“Mosquito Control is Assured” was the full page headline in the Sarasota newspaper November 19, 1945. With the end of the war and the appointment of a director, the Sarasota County Anti-mosquito program finally came into existence. It had been five years since voters had approved the creation of the anti-mosquito district in the 1940 general election.
Initially a Piper Cub, and six months later, two Stearman biplanes, were purchased to spray a DDT mixture over mosquito breeding areas. For several decades, dawn and dusk spraying were routine during the mosquito season. The fogging truck shown in this photo was one of a small fleet which traversed neighborhoods to attack the pesky insect. One resident recalls that as a child he would run after the trucks, while being surrounded by the fog. Another remembers her sister opening the mailbox to capture some of the fog as the truck passed their house.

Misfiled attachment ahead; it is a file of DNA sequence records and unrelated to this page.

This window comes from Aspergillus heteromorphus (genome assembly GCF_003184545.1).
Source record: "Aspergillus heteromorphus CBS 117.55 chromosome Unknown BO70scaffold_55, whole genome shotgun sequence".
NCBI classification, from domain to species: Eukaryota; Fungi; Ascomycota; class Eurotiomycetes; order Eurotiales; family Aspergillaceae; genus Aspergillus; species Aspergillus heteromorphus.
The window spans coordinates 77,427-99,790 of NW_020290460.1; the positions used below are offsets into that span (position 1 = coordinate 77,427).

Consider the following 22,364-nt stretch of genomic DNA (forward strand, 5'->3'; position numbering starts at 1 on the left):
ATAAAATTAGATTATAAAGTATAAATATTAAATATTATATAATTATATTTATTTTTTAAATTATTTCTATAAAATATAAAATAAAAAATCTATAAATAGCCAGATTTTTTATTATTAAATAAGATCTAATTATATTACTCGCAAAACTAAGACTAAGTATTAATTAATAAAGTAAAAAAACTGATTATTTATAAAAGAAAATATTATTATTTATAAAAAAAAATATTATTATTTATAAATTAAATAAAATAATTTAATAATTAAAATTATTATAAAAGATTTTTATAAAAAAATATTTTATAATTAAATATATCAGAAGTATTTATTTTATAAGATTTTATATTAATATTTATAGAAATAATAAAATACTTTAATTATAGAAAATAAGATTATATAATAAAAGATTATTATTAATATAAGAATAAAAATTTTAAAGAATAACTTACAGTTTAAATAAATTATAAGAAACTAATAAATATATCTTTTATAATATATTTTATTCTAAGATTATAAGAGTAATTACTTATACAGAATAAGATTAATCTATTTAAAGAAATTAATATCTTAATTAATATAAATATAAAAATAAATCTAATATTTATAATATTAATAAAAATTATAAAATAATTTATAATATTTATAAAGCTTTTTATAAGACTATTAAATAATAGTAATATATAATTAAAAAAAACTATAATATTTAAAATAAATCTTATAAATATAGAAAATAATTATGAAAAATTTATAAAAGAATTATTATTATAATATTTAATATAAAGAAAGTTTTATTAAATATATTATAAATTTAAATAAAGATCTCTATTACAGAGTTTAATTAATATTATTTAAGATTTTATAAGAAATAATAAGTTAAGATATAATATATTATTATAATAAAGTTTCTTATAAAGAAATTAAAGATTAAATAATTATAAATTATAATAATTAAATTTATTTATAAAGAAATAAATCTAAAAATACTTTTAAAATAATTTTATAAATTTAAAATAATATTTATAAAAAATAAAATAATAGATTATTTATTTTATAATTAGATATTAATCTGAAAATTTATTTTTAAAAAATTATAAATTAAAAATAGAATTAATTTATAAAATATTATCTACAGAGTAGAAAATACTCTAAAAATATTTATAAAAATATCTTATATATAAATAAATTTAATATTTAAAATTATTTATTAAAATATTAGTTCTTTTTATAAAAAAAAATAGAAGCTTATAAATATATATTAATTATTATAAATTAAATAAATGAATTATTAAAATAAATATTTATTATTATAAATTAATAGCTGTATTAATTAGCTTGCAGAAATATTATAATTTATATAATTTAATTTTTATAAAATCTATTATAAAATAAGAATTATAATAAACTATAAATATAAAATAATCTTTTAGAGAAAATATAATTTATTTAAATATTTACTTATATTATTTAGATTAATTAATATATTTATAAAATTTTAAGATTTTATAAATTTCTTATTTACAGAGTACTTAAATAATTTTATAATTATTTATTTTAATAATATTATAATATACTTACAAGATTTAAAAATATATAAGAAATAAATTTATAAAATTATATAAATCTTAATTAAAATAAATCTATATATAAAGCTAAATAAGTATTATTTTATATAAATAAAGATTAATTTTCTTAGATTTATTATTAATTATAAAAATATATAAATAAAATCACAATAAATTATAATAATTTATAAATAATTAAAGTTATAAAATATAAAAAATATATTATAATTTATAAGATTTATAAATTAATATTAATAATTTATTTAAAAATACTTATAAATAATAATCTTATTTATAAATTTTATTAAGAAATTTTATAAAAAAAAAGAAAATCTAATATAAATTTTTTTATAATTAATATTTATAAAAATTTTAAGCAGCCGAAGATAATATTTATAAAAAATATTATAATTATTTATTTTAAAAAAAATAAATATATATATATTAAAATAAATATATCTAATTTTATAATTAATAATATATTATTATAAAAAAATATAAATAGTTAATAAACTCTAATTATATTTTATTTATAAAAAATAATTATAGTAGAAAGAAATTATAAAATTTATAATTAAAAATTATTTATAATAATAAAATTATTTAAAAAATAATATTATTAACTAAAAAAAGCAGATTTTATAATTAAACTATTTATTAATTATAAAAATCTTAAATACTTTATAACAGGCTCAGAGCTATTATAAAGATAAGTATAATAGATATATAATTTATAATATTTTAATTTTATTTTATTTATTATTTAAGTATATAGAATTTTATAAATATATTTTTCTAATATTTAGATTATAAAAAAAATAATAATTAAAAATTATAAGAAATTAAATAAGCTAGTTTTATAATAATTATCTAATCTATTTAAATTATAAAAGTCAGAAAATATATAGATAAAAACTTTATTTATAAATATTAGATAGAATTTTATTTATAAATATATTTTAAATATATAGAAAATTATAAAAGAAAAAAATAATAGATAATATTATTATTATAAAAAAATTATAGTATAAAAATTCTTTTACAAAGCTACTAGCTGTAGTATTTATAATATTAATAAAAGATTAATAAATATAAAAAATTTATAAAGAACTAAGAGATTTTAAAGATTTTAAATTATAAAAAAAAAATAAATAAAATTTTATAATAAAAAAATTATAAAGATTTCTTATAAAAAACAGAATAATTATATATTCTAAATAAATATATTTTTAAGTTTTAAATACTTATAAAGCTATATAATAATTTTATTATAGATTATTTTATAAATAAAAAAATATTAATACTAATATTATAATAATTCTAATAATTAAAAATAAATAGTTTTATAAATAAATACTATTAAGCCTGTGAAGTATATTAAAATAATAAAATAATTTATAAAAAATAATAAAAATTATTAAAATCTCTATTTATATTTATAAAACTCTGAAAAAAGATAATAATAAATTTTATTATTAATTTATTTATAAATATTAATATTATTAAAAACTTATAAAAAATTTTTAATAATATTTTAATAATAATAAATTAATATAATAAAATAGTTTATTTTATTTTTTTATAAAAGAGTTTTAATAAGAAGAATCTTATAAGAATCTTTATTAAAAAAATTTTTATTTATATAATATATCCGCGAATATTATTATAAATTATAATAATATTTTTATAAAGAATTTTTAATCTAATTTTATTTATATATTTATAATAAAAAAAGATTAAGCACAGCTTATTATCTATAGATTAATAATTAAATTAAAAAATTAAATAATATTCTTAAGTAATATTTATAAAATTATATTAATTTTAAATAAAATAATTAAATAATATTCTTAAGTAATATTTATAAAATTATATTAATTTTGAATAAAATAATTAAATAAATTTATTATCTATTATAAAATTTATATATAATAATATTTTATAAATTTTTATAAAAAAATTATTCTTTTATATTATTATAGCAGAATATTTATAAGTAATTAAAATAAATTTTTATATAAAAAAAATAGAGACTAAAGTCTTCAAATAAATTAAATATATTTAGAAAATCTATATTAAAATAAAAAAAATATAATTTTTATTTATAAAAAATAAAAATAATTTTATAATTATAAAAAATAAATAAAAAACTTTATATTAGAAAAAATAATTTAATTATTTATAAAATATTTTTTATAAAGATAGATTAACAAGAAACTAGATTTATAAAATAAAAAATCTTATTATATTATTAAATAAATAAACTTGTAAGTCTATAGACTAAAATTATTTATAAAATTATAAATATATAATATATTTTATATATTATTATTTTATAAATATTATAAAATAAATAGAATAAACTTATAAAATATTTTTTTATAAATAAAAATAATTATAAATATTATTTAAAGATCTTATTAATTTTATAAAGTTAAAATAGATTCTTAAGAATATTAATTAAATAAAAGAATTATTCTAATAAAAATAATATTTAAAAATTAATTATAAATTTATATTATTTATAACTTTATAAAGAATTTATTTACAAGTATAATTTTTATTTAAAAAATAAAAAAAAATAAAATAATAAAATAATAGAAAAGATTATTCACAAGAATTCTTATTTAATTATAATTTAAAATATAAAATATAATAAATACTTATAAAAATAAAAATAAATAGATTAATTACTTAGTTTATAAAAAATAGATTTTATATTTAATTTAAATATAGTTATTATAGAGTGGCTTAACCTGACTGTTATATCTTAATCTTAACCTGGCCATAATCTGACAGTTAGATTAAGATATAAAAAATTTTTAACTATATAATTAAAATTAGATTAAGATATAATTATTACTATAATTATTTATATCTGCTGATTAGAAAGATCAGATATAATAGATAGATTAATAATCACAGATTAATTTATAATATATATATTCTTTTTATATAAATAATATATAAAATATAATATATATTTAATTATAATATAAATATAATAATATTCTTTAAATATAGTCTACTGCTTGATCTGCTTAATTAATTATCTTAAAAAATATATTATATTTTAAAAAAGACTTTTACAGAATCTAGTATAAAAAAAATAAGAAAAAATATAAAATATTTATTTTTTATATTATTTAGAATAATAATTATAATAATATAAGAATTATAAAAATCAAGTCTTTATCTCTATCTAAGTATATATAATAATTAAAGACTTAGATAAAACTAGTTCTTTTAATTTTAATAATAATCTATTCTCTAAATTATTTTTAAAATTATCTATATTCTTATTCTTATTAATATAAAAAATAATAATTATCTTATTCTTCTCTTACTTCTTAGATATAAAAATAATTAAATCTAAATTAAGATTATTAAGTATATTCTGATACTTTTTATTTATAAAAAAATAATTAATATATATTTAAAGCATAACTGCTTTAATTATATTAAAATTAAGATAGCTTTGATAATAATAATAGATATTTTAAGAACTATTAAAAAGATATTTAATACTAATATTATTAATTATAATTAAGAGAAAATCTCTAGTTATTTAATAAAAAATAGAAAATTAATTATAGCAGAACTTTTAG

From the beginning of the program, the use of DDT, then a relatively new insecticide, was controversial. In the 1940s the press carried stories debating the safety of the chemical, especially for birds and friendly insects. In the 1950s’ more of the debate centered on its efficacy, for the mosquitoes reportedly were showing immunity to the spray.
By the early 1950s, prevention efforts were initiated to eliminate mosquito breeding areas, thus reducing the need for costly chemical spraying. Acres of mangroves and underbrush were bulldozed and filled. Drainage ditches inland and dredging along the shoreline were used to dry out areas of standing water. By the time the first mosquito control director, J. Melton Williams, resigned in 1975, there was a sense that while the battle against the mosquito was not over, some progress had been made. A post card sent to Williams on his retirement stated, in part:
“Dear Mr. Williams,
We think you should know how much we are enjoying your retirement.
Special Thanks to Ann A. Shank, former County Historian, for her research and time devoted to writing this article.
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